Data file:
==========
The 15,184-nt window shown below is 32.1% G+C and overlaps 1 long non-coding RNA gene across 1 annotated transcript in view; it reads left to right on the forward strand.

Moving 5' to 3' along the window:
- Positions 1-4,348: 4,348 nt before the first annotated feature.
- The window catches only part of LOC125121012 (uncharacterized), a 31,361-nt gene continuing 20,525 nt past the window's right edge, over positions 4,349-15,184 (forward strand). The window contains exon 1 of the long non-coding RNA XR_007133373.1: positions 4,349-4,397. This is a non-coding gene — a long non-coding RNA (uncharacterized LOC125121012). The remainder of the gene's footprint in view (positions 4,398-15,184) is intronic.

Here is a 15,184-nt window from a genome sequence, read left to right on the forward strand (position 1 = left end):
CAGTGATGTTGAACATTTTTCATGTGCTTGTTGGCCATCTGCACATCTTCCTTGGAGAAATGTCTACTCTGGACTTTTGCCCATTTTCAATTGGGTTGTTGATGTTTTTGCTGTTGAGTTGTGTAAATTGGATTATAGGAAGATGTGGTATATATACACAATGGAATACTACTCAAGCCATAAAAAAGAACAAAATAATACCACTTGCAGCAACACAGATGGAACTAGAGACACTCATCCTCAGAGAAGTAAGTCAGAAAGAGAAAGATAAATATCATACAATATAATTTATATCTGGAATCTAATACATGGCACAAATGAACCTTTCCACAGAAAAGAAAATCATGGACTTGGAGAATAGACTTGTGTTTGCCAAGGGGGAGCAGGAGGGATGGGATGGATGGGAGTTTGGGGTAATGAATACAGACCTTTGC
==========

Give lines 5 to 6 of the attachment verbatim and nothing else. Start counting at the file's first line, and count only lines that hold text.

Here is a 15,184-nt window from a genome sequence, read left to right on the forward strand (position 1 = left end):
CAGTGATGTTGAACATTTTTCATGTGCTTGTTGGCCATCTGCACATCTTCCTTGGAGAAATGTCTACTCTGGACTTTTGCCCATTTTCAATTGGGTTGTTGATGTTTTTGCTGTTGAGTTGTGTAAATTGGATTATAGGAAGATGTGGTATATATACACAATGGAATACTACTCAAGCCATAAAAAAGAACAAAATAATACCACTTGCAGCAACACAGATGGAACTAGAGACACTCATCCTCAGAGAAGTAAGTCAGAAAGAGAAAGATAAATATCATACAATATAATTTATATCTGGAATCTAATACATGGCACAAATGAACCTTTCCACAGAAAAGAAAATCATGGACTTGGAGAATAGACTTGTGTTTGCCAAGGGGGAGCAGGAGGGATGGGATGGATGGGAGTTTGGGGTAATGAATACAGACCTTTGC